4. Probes based on small molecule ligands

Mammalian cells contain a variety of proteolytic systems, including the lysosomal system (cathepsins B, D, H, L, and other hydrolases), mitochondrial proteases, and the ubiquitin–proteasome pathway, among others.52 The increase of proteolytic enzymes has been confirmed in many tumors. The increase of proteolytic enzymes may adapt to the rapid cell cycle and maintain tumor invasion, metastasis and angiogenesis. Umar Mahmood's group designed and synthesized a fluorescent probe, C-PGC, which was linked to a long-circulating graft copolymer consisting of poly-L-lysine and methoxy polyethylene glycol succinate.53 The excitation and emission wavelengths of the probe were at 673 nm and 689 nm, respectively. After reaction with protease, the probe showed a strong fluorescence signal. Subsequently, the probe was used to lung carcinoma cell implanted mice for detection.54 When probes were unquenched by several biologically relevant proteases that cleave lysine–lysine bonds, this would lead to a fluorescence increase with mouse thoracoscopy. The smallest pleural and subpleural lesions could be detected with the help of the probe, which might be a useful tool for staging or restaging lung carcinoma patients.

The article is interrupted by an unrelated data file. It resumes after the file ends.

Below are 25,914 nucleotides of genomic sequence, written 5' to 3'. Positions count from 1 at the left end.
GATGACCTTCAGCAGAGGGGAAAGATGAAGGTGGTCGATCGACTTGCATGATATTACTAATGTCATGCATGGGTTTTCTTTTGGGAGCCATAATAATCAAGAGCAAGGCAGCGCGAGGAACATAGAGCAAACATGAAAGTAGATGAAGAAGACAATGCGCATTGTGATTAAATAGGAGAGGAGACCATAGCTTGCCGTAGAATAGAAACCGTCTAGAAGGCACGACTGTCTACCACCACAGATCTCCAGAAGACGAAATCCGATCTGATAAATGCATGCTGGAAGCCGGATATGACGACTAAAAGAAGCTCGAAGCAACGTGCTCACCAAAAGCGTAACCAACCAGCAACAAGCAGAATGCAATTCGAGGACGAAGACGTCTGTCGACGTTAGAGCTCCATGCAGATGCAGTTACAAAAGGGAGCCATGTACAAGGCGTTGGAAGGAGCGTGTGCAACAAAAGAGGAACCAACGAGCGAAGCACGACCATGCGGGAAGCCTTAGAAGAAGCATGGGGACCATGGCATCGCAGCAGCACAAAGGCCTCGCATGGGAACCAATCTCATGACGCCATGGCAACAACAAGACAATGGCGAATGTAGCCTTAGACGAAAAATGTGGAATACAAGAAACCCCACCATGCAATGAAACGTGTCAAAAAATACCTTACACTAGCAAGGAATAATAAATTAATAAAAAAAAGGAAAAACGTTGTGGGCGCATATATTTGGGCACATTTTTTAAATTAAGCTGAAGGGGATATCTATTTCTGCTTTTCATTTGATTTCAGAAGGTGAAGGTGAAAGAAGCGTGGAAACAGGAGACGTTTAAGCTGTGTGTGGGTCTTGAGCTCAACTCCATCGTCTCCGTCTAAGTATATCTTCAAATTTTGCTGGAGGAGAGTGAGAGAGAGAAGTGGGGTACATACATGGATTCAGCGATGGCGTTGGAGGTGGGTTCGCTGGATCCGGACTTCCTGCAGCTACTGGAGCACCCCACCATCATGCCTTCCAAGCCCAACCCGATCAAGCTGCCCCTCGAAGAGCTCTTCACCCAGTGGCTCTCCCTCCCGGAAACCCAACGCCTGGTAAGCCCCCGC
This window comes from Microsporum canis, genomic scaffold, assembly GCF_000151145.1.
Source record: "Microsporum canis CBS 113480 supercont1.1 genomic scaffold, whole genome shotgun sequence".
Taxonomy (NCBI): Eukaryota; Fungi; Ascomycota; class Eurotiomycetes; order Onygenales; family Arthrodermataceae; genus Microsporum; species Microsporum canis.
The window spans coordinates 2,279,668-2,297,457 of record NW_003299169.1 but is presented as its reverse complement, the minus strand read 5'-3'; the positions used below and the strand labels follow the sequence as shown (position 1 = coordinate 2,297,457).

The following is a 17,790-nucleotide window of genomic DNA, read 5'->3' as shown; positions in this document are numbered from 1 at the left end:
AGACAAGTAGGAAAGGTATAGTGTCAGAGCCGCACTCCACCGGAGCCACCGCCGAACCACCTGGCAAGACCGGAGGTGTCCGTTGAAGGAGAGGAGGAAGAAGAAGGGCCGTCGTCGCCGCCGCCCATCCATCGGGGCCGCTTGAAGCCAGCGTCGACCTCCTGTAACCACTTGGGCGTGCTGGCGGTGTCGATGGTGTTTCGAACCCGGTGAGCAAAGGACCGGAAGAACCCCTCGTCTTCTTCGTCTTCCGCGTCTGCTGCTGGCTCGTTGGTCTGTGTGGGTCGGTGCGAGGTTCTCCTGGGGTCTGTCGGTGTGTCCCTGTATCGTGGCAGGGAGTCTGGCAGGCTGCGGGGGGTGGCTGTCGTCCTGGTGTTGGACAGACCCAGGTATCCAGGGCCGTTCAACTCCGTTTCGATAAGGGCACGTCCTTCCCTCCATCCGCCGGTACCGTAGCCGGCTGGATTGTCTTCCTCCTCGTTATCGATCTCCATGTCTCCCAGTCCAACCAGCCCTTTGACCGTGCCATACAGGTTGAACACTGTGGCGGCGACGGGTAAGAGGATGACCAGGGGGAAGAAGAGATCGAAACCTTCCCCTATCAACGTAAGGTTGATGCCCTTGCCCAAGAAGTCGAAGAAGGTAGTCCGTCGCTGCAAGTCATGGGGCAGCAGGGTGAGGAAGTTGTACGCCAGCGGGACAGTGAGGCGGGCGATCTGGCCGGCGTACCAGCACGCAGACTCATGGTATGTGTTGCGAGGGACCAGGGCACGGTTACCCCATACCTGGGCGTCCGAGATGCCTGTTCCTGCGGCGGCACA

Strongin et al. constructed a probe for cathepsin-B, CyA-P-CyB, which contains two cyanine moieties (CyA and CyB), linked by a cathepsin B-activated peptide (Gly-Phe-Leu-Gly) (Fig. 5).55 Cathepsin-B is one of the lysosomal proteases, which plays an important role in regulating carcinoma angiogenesis and invasion. Based on the fluorescence resonance energy transfer (FRET) mechanism, the probe consisted of a fluorescence donor CyA and a fluorescence quencher. After the peptide linker of the probe was interrupted by cathepsin B, the probe emitted strong NIR fluorescence. The final reaction product Cy–S–Ph–NH2 had a photodynamic therapy effect and could produce severe phototoxicity to tumor cells at 808 nm. Thus, the probe had multiple merits, including specific near-infrared imaging, specific phototoxic efficacy on carcinoma cells, and phototherapeutic effects on tumor-bearing mice. These properties of the probe were confirmed in HeLa cells and H640 tumor-bearing mice.

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Fig. 5 The structures of fluorescent probes C-PGC, CyA-P-CyB, 1a, and ENBO-ML210.

Thioredoxin reductase enzyme (TrxR1) was overexpressed in cells aiding their growth and proliferation while inhibiting apoptosis. The levels of TrxR1 have been shown to directly correlate with the progression of human lung carcinoma. Peng et al. described the synthesis of a fluorescent probe 1a for the evaluation of TrxR1 with a Michaelis–Menten constant (Km) of 15.89 μM.56 The cell imaging experiment confirmed that the diselenide probe could be used to indicate the TrxR activity.